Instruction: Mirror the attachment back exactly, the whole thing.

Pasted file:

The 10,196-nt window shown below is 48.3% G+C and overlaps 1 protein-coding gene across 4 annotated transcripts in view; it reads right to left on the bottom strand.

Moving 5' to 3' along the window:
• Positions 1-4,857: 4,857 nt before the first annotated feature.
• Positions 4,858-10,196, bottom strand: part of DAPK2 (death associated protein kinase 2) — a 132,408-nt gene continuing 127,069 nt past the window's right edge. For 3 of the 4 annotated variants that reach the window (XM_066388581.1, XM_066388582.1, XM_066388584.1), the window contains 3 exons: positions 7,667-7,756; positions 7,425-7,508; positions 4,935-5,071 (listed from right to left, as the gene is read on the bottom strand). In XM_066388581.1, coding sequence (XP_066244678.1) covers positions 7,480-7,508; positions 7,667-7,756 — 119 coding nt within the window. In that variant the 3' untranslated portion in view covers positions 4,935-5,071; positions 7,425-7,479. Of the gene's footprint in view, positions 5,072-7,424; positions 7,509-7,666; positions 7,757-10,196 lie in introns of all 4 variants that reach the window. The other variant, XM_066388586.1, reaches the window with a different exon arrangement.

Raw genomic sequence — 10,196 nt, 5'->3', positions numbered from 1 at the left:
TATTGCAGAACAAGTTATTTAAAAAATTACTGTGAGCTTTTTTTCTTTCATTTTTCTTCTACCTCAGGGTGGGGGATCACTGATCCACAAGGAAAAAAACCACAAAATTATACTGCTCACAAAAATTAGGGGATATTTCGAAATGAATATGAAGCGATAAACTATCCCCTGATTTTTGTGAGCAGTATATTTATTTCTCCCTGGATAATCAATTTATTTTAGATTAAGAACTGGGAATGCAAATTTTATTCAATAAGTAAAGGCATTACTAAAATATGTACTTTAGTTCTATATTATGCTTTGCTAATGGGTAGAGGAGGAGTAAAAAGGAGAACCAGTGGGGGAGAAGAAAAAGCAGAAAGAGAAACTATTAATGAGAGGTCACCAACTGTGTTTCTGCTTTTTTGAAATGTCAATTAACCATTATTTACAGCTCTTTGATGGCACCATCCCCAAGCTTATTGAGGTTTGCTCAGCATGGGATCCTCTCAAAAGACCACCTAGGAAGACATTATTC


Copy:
The 10,196-nt window shown below is 48.3% G+C and overlaps 1 protein-coding gene across 4 annotated transcripts in view; it reads right to left on the bottom strand.

Moving 5' to 3' along the window:
• Positions 1-4,857: 4,857 nt before the first annotated feature.
• Positions 4,858-10,196, bottom strand: part of DAPK2 (death associated protein kinase 2) — a 132,408-nt gene continuing 127,069 nt past the window's right edge. For 3 of the 4 annotated variants that reach the window (XM_066388581.1, XM_066388582.1, XM_066388584.1), the window contains 3 exons: positions 7,667-7,756; positions 7,425-7,508; positions 4,935-5,071 (listed from right to left, as the gene is read on the bottom strand). In XM_066388581.1, coding sequence (XP_066244678.1) covers positions 7,480-7,508; positions 7,667-7,756 — 119 coding nt within the window. In that variant the 3' untranslated portion in view covers positions 4,935-5,071; positions 7,425-7,479. Of the gene's footprint in view, positions 5,072-7,424; positions 7,509-7,666; positions 7,757-10,196 lie in introns of all 4 variants that reach the window. The other variant, XM_066388586.1, reaches the window with a different exon arrangement.

Raw genomic sequence — 10,196 nt, 5'->3', positions numbered from 1 at the left:
TATTGCAGAACAAGTTATTTAAAAAATTACTGTGAGCTTTTTTTCTTTCATTTTTCTTCTACCTCAGGGTGGGGGATCACTGATCCACAAGGAAAAAAACCACAAAATTATACTGCTCACAAAAATTAGGGGATATTTCGAAATGAATATGAAGCGATAAACTATCCCCTGATTTTTGTGAGCAGTATATTTATTTCTCCCTGGATAATCAATTTATTTTAGATTAAGAACTGGGAATGCAAATTTTATTCAATAAGTAAAGGCATTACTAAAATATGTACTTTAGTTCTATATTATGCTTTGCTAATGGGTAGAGGAGGAGTAAAAAGGAGAACCAGTGGGGGAGAAGAAAAAGCAGAAAGAGAAACTATTAATGAGAGGTCACCAACTGTGTTTCTGCTTTTTTGAAATGTCAATTAACCATTATTTACAGCTCTTTGATGGCACCATCCCCAAGCTTATTGAGGTTTGCTCAGCATGGGATCCTCTCAAAAGACCACCTAGGAAGACATTATTC